Monday Morning Update
March 21, 2011
Commencement 2011: The College will celebrate its 60th Commencement on Sunday, May 22 and local television legend Mary Richardson will deliver the keynote address to the Class of 2011. Long-time host of the award-winning "Chronicle" series on Boston's WCVB-TV, Richardson will receive an honorary doctor of humane letters degree for her civic accomplishments and broadcasting achievements. Also receiving honorary degrees will be local education leader Manthala "Matt" George '62, celebrated Broadway director Rob Ruggiero '83 and renowned writer and educator Brother Herman Zaccarelli, C.S.C. For more on these talented honorees, visit here.
Housing Matters: Massachusetts is moving away from an emergency shelter model of addressing homelessness to more effective approaches -- prevention, improved services and real housing options. Experience and tight budgets are forcing this shift to better ways of housing our homeless neighbors, writes Dennis Carman '82 in a recent Enterprise article. A veteran advocate for homeless people, Carman is the President/CEO of the United Way of Greater Plymouth County and the convener of the South Shore Regional Network to End Homelessness. To read his insights, visit here.
String Quartet: Next Tuesday, the Martin Institute will echo to the sounds of Haydn, Beethoven and Fauré when the Lydian String Quartet performs the spring Nakamicki Concert. For 30 years, their mastery of traditional works, infused with their flair for contemporary repertoire, has won world-wide acclaim. Members of Brandeis University's Music Department, the Quartet will begin their free, public performance at 8 p.m. with a meet and greet reception to follow. For more, visit here.
Football Fallout: As an NFL lockout looms for next season, Economics Professor Akira Motomura believes that the absence of football will have a big impact on local businesses. A sports economist, Motomura argues that businesses that depend on football traffic, like restaurants and bars, will definitely be hurt as spending could easily shift to other locations. For more on his insights, including whether the NFL can survive a lockout, visit here.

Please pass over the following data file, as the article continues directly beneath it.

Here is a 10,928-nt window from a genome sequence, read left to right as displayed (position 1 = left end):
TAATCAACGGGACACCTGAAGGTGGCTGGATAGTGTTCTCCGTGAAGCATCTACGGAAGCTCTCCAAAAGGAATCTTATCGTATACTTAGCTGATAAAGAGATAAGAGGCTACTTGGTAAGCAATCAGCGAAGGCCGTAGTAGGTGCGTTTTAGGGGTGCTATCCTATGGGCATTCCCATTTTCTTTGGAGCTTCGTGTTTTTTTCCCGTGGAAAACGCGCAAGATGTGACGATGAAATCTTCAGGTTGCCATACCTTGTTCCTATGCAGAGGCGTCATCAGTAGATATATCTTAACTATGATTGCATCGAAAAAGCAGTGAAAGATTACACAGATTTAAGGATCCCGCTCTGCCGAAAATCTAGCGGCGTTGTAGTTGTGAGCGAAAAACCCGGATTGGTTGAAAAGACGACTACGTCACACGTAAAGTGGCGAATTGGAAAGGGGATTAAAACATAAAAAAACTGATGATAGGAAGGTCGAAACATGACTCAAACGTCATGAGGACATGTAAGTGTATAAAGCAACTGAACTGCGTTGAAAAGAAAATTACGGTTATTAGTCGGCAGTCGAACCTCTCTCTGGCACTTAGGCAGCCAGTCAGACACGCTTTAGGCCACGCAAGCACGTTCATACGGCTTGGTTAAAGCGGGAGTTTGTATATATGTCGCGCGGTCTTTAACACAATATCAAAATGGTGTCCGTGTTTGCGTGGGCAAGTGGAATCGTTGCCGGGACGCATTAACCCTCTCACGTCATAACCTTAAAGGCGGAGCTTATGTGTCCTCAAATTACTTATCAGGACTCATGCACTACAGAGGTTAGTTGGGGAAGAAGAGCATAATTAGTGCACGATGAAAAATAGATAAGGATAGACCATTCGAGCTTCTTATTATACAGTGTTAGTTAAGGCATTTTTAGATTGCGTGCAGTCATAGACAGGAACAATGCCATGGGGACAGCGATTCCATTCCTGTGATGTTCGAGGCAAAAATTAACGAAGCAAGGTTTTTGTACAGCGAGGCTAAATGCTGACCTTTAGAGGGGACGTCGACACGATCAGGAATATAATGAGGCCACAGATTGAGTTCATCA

Media Hits: Many U.S. news outlets covered Communication Professor Ron Leone's study on movie ratings and violence. Interest in his research went beyond America as we noticed coverage of his research in the Hindustan Times, one of India's top English language papers. We also noted that the recent New York Times story on John Hanawalt '10 got even wider coverage when it ran in the International Herald Tribune. In addition, Religious Studies Professor Chris Ives called in a question to NPR's On Point program, which discussed pilgrimage as a model for living a meaningful life, a topic the Buddhist scholar explores with his students here at Stonehill.
Survivor's Story: Slovakian schoolboy Tomi Reichental was nine when the Gestapo shipped him to Bergen-Belsen concentration camp. He survived the Holocaust, eventually settling in Ireland and his story is told in Till the Tenth Generation, a documentary by Emmy-award winning director Gerry Gregg. With Gregg, Riechental will be in the Martin Institute next Monday at 7 p.m. to screen the film and to discuss the importance of remembrance. For more on this free presentation, visit here.
For more information, contact Communications and Media Relations at 508-565-1321.